Volunteer nurses and medical personnel gathered at McHenry County College Saturday in the first of a series of training sessions to prepare for mass H1N1 flu immunizations.
McHenry County Department of Health and Centegra Health systems hope to ensure almost half the county's residents receive innoculations against the new flu virus when vaccines become available. So far, little has been received and there's no word when more will come.
Roughly 160,000 county residents fall into the first priority groups for vaccinations, primarily those under 25 years old. In contrast to seasonal flu, H1N1 seems to strike them more often.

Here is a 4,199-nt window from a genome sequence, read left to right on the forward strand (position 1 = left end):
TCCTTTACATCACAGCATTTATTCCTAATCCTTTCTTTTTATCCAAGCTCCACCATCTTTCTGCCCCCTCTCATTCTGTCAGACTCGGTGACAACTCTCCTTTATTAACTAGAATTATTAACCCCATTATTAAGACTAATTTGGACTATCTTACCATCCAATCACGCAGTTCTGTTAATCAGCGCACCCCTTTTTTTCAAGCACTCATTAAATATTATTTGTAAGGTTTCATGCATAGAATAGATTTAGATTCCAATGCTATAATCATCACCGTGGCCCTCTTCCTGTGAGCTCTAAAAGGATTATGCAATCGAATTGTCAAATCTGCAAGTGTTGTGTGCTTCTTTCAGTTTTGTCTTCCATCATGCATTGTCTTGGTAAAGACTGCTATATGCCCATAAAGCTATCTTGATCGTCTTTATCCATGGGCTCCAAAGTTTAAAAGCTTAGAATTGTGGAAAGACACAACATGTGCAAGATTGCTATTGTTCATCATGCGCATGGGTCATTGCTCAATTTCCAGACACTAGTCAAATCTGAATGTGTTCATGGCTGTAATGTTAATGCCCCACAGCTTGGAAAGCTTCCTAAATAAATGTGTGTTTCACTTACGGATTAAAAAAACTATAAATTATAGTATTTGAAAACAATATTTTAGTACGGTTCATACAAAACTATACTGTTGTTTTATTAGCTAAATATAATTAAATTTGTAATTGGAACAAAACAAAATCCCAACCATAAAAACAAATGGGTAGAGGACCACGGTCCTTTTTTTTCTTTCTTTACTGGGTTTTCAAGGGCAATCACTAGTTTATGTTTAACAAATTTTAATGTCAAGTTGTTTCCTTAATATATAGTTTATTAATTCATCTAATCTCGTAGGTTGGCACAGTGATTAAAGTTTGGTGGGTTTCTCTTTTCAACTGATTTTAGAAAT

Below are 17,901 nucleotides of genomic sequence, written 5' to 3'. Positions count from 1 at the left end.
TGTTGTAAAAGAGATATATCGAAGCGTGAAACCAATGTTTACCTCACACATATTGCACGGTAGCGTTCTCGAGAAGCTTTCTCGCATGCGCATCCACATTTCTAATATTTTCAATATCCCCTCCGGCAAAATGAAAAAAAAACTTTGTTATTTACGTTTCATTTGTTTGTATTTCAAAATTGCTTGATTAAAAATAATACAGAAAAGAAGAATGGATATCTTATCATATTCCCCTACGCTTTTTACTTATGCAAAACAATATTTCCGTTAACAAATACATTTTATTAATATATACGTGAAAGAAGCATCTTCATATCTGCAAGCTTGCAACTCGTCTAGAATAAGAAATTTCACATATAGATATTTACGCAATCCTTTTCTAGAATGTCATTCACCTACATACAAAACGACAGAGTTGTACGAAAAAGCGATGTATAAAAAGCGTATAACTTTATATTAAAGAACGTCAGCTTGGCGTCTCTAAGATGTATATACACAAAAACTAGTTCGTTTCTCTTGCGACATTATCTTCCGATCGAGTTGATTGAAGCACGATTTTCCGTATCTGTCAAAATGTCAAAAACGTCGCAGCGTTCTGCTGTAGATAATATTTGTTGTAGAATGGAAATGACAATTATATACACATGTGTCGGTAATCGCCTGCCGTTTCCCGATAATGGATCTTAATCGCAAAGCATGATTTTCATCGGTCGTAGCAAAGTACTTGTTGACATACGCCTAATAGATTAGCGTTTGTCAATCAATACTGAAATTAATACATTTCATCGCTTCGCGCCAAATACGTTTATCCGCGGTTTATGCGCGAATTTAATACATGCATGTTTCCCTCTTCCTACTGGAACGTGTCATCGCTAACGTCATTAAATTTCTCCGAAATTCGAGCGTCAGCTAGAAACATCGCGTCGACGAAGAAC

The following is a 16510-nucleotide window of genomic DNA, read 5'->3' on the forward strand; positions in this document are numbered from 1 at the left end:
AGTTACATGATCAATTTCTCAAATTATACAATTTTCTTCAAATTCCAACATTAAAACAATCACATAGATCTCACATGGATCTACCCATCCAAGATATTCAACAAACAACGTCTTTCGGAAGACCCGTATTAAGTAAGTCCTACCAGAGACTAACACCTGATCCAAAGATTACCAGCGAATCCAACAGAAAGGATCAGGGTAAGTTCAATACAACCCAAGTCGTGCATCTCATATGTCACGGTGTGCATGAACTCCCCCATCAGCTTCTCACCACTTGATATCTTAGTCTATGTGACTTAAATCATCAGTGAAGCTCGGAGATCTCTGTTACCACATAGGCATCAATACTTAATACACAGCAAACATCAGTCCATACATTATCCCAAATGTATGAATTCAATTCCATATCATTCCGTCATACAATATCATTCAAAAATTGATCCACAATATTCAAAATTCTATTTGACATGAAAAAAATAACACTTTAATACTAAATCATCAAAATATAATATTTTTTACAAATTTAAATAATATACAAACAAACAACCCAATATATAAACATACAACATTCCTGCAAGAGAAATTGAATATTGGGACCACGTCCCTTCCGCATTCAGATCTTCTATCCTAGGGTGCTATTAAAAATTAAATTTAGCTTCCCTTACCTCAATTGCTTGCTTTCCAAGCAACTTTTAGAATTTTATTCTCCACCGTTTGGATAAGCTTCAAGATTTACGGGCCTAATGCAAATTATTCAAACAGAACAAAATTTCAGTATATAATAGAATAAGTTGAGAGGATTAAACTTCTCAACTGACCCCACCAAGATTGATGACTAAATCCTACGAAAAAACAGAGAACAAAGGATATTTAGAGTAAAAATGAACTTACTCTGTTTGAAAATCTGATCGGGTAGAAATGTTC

Marks was not among the medical personnel treated with the first small shipment of vaccine the county received over a week ago but said she wasn't particularly worried.
"Not really," she said. "I've had the (seasonal) flu many times. Hopefully I've got some immunity in my system. That's why I thought it was important for us older folks to step up to the plate."
Mass innoculations are planned for county schoolchildren when the vaccine arrives and that's what much of Saturday's training was aimed toward.
Co-ordinator Liz Hackett said about 180 health professionals, mostly nurses, had volunteered in the past couple of weeks to help with the county immunization program.
In the pics: (above)Volunteer organizer Liz Hackett hands nurse Diane Marks her official ID at McHenry County College Saturday. (below) These area nurses were among the first for special training of the area the county's immunization program.